CLEVELAND - The Indians sat in first place when, on the cool and pleasant evening of June 20, they opened a series with the Colorado Rockies at Progressive Field.
Despite the good record and weather, and even though interleague play typically produces a crowd bump, Northern Ohio's tortured sports fans were unmoved. The Indians, then last in baseball attendance, drew just 15,224 spectators to the 8-7 loss.
Perhaps Clevelanders suspected the success was a first-half illusion. Maybe it was the recession, the lakeside city's continuing economic misfortunes, or the bitter aftertaste of LeBron James' messy departure.
Though Philadelphia is a larger city and market, it might be wise for the Phillies to heed the Indians' cautionary tale, to learn from this old franchise's transformation from hot to ho-hum.
While the Indians might linger in the 2011 American League Central race, their climb back to consistency on the field and at the box office figures to be long and steep. Along with Toronto and Baltimore, two other franchises where long periods of sustained excellence have been replaced by mediocrity, Cleveland has shown that once a franchise stumbles, regaining competitive balance isn't easy.
And, as difficult as it may be to imagine now, this unprecedented Phillies run of sellouts and postseason appearances will end someday too.
When it does, will the transition back to respectability be quick and smooth or, as is the case here, slow and painful?
Fourteen months after the ballpark then known as Jacobs Field opened on the fringes of this weary downtown, the Indians sold out for a June 12, 1995, game with the Baltimore Orioles.
For the next 454 games - until an April 4, 2001, matchup with the White Sox - there would not be an empty seat. If the Phillies are to match that sellout streak of 455, they will have to fill Citizens Bank Park for the rest of this season and for 2012, 2013, 2014, and into 2015.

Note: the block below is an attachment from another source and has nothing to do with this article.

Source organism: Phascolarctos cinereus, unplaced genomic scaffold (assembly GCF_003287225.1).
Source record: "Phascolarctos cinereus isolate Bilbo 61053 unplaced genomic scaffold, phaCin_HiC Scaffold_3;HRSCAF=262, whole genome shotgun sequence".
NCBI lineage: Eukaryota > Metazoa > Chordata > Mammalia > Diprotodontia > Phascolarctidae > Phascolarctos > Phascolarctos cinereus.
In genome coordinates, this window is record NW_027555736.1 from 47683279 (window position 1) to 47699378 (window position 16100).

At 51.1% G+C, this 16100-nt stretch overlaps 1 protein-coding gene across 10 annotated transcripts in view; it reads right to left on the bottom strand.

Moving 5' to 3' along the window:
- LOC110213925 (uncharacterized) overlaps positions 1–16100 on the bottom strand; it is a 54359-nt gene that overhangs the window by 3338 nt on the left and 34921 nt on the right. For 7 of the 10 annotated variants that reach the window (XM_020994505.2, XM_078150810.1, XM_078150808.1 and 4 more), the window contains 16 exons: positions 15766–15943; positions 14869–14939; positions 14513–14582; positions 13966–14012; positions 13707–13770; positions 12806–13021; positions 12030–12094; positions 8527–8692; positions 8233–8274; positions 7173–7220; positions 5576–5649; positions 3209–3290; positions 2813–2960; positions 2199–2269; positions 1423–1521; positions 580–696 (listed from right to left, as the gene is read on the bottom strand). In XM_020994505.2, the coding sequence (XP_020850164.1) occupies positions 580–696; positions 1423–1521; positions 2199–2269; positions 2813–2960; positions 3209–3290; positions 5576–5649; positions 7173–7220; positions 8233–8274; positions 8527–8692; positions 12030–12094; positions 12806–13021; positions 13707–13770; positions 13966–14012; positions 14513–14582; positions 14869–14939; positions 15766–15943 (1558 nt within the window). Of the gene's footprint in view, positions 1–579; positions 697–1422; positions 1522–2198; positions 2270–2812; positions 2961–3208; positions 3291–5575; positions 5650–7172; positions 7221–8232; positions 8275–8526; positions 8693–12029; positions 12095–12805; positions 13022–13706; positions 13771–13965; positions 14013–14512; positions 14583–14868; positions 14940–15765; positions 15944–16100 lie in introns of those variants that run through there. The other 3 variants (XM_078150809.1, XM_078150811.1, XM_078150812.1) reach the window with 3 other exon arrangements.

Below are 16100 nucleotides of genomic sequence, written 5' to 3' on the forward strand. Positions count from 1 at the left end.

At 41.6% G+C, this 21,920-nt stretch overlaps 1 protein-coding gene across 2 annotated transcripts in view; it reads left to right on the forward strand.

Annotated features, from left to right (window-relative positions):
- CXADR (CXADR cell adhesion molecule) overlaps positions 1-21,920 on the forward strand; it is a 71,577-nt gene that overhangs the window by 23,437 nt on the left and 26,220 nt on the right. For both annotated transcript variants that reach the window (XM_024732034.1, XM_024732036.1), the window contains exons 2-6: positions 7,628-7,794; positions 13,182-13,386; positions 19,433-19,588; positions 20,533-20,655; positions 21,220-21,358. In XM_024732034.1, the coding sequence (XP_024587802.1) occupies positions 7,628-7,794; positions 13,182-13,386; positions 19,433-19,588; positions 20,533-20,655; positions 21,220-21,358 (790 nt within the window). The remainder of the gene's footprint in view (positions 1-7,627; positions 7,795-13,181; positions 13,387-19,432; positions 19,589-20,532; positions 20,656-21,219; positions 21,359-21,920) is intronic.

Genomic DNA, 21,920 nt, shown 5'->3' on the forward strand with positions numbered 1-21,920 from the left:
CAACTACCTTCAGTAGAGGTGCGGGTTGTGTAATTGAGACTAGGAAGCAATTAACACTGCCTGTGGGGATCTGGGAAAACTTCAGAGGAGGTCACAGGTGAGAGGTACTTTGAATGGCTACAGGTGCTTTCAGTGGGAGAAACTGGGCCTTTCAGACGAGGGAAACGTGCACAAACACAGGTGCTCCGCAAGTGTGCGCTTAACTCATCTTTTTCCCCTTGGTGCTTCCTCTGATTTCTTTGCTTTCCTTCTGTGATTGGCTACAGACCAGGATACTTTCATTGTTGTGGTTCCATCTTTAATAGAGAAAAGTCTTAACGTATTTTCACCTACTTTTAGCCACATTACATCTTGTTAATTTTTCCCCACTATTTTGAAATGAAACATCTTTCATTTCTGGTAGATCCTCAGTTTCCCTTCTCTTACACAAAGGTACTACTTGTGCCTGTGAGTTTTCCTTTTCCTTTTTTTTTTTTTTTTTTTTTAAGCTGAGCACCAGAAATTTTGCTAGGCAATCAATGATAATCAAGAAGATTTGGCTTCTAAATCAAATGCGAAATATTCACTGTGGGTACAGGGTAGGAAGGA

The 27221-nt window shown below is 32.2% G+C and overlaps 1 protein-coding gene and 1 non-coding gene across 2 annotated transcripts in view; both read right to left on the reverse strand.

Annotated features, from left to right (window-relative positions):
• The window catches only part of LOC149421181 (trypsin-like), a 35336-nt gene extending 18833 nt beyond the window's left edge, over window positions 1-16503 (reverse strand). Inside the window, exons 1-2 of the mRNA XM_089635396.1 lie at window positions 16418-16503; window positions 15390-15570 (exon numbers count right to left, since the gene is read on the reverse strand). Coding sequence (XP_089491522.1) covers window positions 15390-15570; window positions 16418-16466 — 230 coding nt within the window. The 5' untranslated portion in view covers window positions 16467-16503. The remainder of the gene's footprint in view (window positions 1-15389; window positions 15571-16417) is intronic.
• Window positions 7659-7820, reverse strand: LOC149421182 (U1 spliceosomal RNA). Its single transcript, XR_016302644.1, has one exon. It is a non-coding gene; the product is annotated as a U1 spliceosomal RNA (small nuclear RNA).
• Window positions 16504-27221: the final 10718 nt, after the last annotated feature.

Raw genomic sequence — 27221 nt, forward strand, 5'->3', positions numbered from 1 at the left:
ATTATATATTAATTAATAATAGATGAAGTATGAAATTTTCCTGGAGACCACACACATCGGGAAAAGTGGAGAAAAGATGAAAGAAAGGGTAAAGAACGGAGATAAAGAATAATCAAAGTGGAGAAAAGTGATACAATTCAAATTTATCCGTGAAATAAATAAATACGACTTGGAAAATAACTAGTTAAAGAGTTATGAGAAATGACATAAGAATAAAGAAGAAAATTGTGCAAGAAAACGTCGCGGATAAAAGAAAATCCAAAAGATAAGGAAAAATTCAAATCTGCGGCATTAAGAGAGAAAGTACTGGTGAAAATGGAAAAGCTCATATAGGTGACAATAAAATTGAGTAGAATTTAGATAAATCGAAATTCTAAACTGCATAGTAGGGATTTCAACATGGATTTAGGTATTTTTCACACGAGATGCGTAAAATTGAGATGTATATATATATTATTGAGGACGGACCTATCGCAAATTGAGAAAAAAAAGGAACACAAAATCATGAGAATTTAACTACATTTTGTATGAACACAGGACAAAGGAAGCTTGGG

"I don't think people know just how hard that is," said Bob DiBiasio, the Indians' senior vice president for public affairs. "It had never happened before. To sell out 455 games in a row? That's astounding."
What precipitated it was, in DiBiasio's words, "a perfect convergence of events."
The economy, heated by the dot.com boom, was boiling in 1995. The stadium was new. The long-neglected downtown, buoyed by the opening of the Rock and Roll Hall of Fame and Museum that same year, had a new appeal. The fans' hunger for a winner was intense. And the novelty of it all was magnetic.
"It seemed like everyone wanted to be in downtown Cleveland and especially at an Indians game," said Roberto Alomar, the newly elected Hall of Famer who was a Cleveland second baseman in the late 1990s.
Those powerful Indians teams monopolized the city's sports interest. The NFL's Browns had abandoned Cleveland in 1995. Their namesake replacements wouldn't debut until 1999. The NBA's Cavaliers weren't contenders. And there was no NHL team.
"The people here had no one but us to cheer for," DiBiasio said.
That wasn't hard for them. Mike Hargrove's '95 club had a ball-mashing appeal, with such sluggers as Jim Thome, Manny Ramirez, and Albert Belle. Those Indians went 100-44 and reached the postseason for the first time in 41 years, before losing to Atlanta in the World Series.